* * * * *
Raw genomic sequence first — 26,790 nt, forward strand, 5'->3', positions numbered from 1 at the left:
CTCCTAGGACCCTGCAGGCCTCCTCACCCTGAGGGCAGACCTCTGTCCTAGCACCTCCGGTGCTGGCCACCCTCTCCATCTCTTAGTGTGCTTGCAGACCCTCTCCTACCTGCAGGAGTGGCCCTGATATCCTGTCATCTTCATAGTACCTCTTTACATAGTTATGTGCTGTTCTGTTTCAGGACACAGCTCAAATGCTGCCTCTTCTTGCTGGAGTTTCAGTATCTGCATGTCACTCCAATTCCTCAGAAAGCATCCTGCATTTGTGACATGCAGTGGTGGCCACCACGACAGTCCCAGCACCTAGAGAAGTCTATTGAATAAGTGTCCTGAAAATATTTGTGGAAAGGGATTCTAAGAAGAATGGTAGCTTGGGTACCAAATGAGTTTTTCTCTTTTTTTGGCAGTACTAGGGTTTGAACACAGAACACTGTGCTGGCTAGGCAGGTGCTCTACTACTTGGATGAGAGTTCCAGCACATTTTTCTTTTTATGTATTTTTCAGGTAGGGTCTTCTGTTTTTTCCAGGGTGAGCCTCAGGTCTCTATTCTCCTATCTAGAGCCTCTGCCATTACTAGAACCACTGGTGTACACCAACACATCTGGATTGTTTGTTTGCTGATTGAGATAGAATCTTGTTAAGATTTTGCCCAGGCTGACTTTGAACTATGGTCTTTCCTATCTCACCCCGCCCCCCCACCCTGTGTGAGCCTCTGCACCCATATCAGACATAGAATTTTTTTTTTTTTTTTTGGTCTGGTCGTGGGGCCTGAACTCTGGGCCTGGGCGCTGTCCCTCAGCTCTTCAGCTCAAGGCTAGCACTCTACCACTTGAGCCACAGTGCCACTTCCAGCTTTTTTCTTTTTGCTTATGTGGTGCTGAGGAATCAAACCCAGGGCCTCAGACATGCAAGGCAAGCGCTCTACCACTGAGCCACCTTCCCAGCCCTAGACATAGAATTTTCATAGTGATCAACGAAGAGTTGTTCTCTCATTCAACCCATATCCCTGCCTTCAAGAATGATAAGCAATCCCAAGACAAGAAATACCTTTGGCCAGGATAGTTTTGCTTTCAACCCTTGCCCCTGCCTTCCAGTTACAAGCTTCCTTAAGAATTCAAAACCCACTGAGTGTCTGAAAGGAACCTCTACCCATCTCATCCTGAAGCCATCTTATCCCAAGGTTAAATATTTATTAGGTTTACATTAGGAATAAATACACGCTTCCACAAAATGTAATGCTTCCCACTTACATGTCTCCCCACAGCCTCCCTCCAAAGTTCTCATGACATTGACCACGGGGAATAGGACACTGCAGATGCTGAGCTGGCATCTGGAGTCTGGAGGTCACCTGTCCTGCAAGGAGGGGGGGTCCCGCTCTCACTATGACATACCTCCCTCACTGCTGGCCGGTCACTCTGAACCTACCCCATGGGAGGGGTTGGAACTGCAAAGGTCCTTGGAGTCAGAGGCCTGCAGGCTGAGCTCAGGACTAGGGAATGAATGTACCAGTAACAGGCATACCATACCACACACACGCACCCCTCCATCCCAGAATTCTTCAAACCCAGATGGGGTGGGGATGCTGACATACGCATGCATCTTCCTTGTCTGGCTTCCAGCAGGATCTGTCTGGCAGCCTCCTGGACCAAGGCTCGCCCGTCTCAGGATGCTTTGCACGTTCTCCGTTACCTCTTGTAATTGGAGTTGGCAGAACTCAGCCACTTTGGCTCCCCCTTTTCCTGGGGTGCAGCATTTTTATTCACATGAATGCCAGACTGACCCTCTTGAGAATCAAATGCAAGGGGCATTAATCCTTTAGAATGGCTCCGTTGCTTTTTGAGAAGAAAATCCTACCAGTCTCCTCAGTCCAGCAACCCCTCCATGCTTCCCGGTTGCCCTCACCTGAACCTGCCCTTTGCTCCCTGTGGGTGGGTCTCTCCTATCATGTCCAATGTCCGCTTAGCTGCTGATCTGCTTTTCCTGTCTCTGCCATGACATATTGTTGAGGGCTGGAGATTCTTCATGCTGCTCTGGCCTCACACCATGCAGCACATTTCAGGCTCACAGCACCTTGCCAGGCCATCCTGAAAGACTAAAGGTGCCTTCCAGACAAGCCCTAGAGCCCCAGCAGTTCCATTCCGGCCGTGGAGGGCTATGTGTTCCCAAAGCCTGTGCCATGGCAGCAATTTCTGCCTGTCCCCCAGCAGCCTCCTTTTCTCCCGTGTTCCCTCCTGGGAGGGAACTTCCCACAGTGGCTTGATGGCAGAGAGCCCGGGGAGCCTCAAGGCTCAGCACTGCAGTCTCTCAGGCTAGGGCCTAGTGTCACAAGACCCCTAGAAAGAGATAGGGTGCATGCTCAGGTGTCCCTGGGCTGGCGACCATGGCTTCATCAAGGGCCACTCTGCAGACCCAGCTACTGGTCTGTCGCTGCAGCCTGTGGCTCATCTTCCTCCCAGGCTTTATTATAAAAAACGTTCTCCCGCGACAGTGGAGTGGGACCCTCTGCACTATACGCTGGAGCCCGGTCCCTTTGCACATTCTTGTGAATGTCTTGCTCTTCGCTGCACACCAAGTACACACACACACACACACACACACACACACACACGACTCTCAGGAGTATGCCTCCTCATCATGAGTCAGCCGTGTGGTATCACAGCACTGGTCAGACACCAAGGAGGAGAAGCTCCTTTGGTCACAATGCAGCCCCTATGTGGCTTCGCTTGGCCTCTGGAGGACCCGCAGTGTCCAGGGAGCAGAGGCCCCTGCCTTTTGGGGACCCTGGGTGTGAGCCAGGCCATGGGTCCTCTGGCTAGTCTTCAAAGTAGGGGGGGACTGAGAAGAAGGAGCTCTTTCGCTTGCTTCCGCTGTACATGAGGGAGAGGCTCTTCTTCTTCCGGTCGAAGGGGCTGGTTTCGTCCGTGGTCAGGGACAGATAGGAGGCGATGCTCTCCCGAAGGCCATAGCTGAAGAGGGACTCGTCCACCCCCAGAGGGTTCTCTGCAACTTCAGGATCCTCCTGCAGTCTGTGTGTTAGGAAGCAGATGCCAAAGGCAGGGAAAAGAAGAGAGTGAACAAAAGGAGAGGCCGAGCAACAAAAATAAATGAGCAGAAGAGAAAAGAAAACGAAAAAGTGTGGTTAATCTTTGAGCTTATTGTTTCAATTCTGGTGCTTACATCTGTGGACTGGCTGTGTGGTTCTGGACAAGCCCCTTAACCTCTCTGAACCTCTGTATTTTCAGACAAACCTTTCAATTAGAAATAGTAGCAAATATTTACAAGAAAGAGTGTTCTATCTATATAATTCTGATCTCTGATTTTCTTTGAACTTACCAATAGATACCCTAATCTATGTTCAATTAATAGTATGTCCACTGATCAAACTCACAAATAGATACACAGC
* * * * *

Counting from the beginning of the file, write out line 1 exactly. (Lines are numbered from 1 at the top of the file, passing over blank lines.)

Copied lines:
Raw genomic sequence first — 26,790 nt, forward strand, 5'->3', positions numbered from 1 at the left: